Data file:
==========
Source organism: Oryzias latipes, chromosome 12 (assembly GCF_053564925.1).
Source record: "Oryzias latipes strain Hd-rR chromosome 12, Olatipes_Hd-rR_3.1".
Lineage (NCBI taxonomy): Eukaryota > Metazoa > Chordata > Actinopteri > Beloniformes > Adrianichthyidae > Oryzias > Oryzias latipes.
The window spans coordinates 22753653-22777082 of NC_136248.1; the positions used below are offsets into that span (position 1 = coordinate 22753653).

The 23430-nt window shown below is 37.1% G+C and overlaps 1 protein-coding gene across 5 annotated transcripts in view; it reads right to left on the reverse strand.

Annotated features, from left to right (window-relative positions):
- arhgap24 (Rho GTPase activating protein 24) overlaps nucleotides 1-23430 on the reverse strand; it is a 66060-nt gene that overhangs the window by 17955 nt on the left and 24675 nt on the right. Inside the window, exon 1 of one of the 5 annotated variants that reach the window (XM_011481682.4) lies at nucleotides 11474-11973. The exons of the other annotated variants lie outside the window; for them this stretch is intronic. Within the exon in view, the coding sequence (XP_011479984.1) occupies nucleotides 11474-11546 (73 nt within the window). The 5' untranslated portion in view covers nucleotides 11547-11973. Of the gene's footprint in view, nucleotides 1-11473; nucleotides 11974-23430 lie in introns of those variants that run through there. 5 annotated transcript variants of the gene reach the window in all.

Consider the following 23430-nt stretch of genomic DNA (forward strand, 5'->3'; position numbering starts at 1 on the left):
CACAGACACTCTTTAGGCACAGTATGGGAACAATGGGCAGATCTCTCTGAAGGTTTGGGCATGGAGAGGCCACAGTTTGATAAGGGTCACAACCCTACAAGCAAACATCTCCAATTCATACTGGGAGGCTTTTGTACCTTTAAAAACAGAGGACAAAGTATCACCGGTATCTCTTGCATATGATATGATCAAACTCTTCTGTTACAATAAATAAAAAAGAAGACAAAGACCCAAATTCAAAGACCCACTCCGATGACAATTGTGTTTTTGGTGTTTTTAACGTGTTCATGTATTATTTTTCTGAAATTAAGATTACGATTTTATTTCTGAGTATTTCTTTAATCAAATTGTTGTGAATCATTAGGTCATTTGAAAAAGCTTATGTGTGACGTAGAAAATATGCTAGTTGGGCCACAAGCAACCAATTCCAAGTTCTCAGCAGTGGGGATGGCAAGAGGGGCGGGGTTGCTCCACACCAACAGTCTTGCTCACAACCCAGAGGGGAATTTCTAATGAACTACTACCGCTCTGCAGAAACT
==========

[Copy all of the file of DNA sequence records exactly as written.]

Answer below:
Source organism: Oryzias latipes, chromosome 12 (assembly GCF_053564925.1).
Source record: "Oryzias latipes strain Hd-rR chromosome 12, Olatipes_Hd-rR_3.1".
Lineage (NCBI taxonomy): Eukaryota > Metazoa > Chordata > Actinopteri > Beloniformes > Adrianichthyidae > Oryzias > Oryzias latipes.
The window spans coordinates 22753653-22777082 of NC_136248.1; the positions used below are offsets into that span (position 1 = coordinate 22753653).

The 23430-nt window shown below is 37.1% G+C and overlaps 1 protein-coding gene across 5 annotated transcripts in view; it reads right to left on the reverse strand.

Annotated features, from left to right (window-relative positions):
- arhgap24 (Rho GTPase activating protein 24) overlaps nucleotides 1-23430 on the reverse strand; it is a 66060-nt gene that overhangs the window by 17955 nt on the left and 24675 nt on the right. Inside the window, exon 1 of one of the 5 annotated variants that reach the window (XM_011481682.4) lies at nucleotides 11474-11973. The exons of the other annotated variants lie outside the window; for them this stretch is intronic. Within the exon in view, the coding sequence (XP_011479984.1) occupies nucleotides 11474-11546 (73 nt within the window). The 5' untranslated portion in view covers nucleotides 11547-11973. Of the gene's footprint in view, nucleotides 1-11473; nucleotides 11974-23430 lie in introns of those variants that run through there. 5 annotated transcript variants of the gene reach the window in all.

Consider the following 23430-nt stretch of genomic DNA (forward strand, 5'->3'; position numbering starts at 1 on the left):
CACAGACACTCTTTAGGCACAGTATGGGAACAATGGGCAGATCTCTCTGAAGGTTTGGGCATGGAGAGGCCACAGTTTGATAAGGGTCACAACCCTACAAGCAAACATCTCCAATTCATACTGGGAGGCTTTTGTACCTTTAAAAACAGAGGACAAAGTATCACCGGTATCTCTTGCATATGATATGATCAAACTCTTCTGTTACAATAAATAAAAAAGAAGACAAAGACCCAAATTCAAAGACCCACTCCGATGACAATTGTGTTTTTGGTGTTTTTAACGTGTTCATGTATTATTTTTCTGAAATTAAGATTACGATTTTATTTCTGAGTATTTCTTTAATCAAATTGTTGTGAATCATTAGGTCATTTGAAAAAGCTTATGTGTGACGTAGAAAATATGCTAGTTGGGCCACAAGCAACCAATTCCAAGTTCTCAGCAGTGGGGATGGCAAGAGGGGCGGGGTTGCTCCACACCAACAGTCTTGCTCACAACCCAGAGGGGAATTTCTAATGAACTACTACCGCTCTGCAGAAACT